Professional Development for TNCS Preschool Teachers: It’s All About Nature and Nurture!

One of the most important tenets of The New Century School is that the emotional, social, and physical development of very young children directly affects their overall development throughout their lifespan. That is why careful, thoughtful approaches to their education is so critical—this education must maximize their future well-being. TNCS preschool is not considered preparation for “real school”; TNCS preschoolers are very much students in their own right. It’s never too early to start cultivating the intrinsic qualities that make us conscientious, kind human beings.

Head of Lower School/Dean of Students Alicia Danyali upholds this vital tenet every day, and it is particularly evident during staff professional development (PD) days. At the end of March, in fact, Mrs. Danyali arranged for some very meaningful, rejuvenating PD for TNCS preprimary and primary teachers. This enrichment was well timed, as teachers entered their classrooms in the fourth quarter with a renewed sense of purpose, ready to share the fruits of their experiences with their eager students.

Reconnecting with the Natural World

“On Friday, March 22nd, we did a beautiful workshop with child psychologist Dr. Carisa Perry-Parrish in the morning with all lead staff, and then I took the preprimary teachers Laura Noletto (Señora Lala), Elizabeth Salas-Viaux (Señora Salas), and Donghui Song (Song Laoshi) as well as primary teacher Lisa Reynolds to the Irvine Nature Center,” said Mrs. Danyali. “Montessori has such a deep connection to the natural world, and Irvine is a museum for preservation of land and plants and animals native to Maryland, so it seemed like a good fit.”

Irvine has a preschool for ages 3, 4, and 5, two classes of 14 students each. They also have family programming such as Mommy and Me classes and school programming as well as evening programming for adults. They offer field trips at their site, and they can even come to a school’s site. In fact, TNCS older students visited in the first quarter of this school year. Said Mrs. Danyali:

I did a survey for teachers at the beginning of the year and asked them, ‘What do you want to learn more about? What do you want to expand on? Where do you want to grow as a school?’, and everything pointed to nature—outdoor education, how we can be more connected, and what our possibilities are. So, I thought, ‘let’s call the experts,’ and I reached out to the director at Irvine and set it up. They are even having a nature preschool conference in April. They are big believers in planting those seeds early. I’m also looking to talk to them about an in-service volunteer opportunity either here at TNCS or at their site.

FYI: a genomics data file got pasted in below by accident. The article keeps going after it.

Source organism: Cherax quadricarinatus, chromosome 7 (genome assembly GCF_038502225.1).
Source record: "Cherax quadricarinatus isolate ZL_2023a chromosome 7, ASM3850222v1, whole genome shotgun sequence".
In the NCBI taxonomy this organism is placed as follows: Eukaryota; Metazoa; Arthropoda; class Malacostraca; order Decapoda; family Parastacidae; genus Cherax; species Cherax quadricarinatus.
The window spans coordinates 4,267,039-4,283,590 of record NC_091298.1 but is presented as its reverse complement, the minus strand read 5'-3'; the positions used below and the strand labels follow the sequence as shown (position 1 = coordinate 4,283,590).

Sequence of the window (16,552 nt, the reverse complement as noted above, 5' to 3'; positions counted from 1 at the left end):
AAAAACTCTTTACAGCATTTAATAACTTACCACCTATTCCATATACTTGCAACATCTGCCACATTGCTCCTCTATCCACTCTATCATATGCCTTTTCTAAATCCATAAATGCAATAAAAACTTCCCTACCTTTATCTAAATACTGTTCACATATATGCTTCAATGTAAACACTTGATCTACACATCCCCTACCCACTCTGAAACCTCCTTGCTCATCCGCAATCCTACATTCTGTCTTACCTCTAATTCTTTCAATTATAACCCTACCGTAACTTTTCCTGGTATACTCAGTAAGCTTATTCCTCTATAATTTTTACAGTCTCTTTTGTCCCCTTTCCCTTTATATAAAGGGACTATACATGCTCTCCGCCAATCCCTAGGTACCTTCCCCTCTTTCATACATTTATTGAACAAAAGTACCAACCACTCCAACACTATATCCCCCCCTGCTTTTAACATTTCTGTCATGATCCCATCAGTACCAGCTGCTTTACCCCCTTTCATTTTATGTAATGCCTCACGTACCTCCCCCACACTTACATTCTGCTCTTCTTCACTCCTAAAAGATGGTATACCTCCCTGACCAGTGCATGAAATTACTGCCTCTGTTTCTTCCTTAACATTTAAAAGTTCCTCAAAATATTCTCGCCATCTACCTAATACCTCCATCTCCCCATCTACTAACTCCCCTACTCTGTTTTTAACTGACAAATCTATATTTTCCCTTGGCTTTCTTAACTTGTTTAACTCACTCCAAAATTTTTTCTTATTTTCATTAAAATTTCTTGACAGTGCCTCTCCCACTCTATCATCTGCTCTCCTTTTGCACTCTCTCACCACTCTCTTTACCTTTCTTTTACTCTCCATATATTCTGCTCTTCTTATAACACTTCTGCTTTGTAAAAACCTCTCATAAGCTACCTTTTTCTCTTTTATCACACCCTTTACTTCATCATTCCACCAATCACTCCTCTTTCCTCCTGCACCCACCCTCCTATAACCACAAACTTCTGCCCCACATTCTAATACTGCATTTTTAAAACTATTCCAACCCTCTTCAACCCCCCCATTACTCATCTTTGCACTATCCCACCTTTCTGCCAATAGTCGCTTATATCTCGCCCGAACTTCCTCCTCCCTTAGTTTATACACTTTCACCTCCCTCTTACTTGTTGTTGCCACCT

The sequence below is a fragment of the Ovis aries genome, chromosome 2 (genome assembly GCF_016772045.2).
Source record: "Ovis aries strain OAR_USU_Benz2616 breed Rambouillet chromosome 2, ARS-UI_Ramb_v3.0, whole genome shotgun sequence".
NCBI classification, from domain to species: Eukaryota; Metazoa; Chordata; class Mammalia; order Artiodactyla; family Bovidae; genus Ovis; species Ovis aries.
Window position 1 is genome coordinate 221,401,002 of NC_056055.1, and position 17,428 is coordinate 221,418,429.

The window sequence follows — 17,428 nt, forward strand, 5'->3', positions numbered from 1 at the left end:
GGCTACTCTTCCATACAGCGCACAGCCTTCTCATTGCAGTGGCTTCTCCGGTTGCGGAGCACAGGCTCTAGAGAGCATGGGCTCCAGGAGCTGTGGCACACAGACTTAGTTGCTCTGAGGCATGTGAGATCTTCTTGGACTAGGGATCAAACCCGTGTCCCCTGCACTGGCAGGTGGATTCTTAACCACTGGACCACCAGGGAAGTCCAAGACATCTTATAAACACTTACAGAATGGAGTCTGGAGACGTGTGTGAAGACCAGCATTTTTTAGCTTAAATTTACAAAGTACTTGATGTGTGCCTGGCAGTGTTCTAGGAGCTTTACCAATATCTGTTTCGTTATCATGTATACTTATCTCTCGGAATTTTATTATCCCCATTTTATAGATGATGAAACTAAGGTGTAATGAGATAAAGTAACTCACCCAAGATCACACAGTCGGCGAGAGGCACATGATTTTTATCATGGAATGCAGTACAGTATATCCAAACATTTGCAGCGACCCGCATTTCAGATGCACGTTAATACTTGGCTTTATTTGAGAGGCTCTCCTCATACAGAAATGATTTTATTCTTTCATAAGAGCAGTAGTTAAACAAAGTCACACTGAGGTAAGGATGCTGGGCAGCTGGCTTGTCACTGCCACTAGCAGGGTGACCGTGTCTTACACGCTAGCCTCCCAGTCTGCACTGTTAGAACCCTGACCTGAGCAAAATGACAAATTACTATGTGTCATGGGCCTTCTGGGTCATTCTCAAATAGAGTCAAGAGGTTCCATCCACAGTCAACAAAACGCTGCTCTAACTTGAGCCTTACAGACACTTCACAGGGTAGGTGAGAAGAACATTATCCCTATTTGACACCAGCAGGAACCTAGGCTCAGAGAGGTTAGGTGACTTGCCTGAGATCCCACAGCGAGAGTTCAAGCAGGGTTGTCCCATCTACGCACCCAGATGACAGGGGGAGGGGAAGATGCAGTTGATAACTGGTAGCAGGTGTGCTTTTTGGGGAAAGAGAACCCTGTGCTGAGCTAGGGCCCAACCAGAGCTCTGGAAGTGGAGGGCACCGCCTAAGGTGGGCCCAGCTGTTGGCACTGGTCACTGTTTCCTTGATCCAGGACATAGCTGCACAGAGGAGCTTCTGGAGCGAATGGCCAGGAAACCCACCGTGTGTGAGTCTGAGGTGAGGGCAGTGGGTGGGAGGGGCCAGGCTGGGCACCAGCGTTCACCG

Because Irvine is a Maryland State Department of Education (MSDE)-accredited school, any TNCS teachers who attend the April conference would get 9 1/2 hours of continuing education credits. During their March visit, teachers explored the exhibits and classrooms and met and networked with other educators. Heavy rain prohibited trail-walking (the site is on 17 forested acres), but they had plenty to keep them occupied. “Irvine has a little something for everybody,” said Mrs. Danyali. “I think it’s going to be a great partnership and resource.”

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Reconnecting with Montessori Roots

While preprimary teachers and Mrs. Reynolds were getting back to nature, primary teachers Elizabeth Bowling and Maria Mosby went to The Montessori Event by the American Montessori Society in Washington, D.C. to learn more about, among many other things, second-language learning in a Montessori environment.

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This annual event moves all around the country and is attended by thousands from all over the world, but, when it’s nearby, both teachers try to attend. Ms. Mosby went to one held in Philadelphia 5 years ago, and Mrs. Bowling attended in New York City for Montessori’s 100th anniversary several years ago.

This year was notable for having an app available with scheduling functionality (the conference is divided into sessions) and downloadable presentations from world-renowned education specialists and speakers like Daniel Goleman.

Mrs. Bowling says she came away with a renewed sense of why she is a Montessori teacher:

You’re talking to so many people who want to know what you teach and where you teach. It’s really inspiring. At a talk between sessions, the Executive Director asked, if you love Montessori, please stand up. And the whole room—which was already standing room only—laughed and cheered. It was so encouraging; we’re all in this together. You don’t get to see that on a day-to-day basis in the classroom.

I also enjoyed being reminded of the basics, some of the concrete parts of the philosophy such as the importance of taking care of yourself. You take care of everybody else, and you give so much of yourself—you have to remember that even Maria Montessori said the teacher must also care for herself.

tncs-preschool-teacher-professional-developmentOne of the sessions Mrs. Bowling attended was “Self-Reflection as a Means to Evaluate Practice.” “This session covered the basics of preparing ourselves as teachers and stepping back and reevaluating our class or approaches as well as what’s going on within our own spirits so that we are able to give our best to our class and to one another as colleagues. It’s things we’ve learned and that we know, but this served as a great reminder. I could relate to so much of what this speaker described about her own teaching experiences, which was very comforting,” said Mrs. Bowling.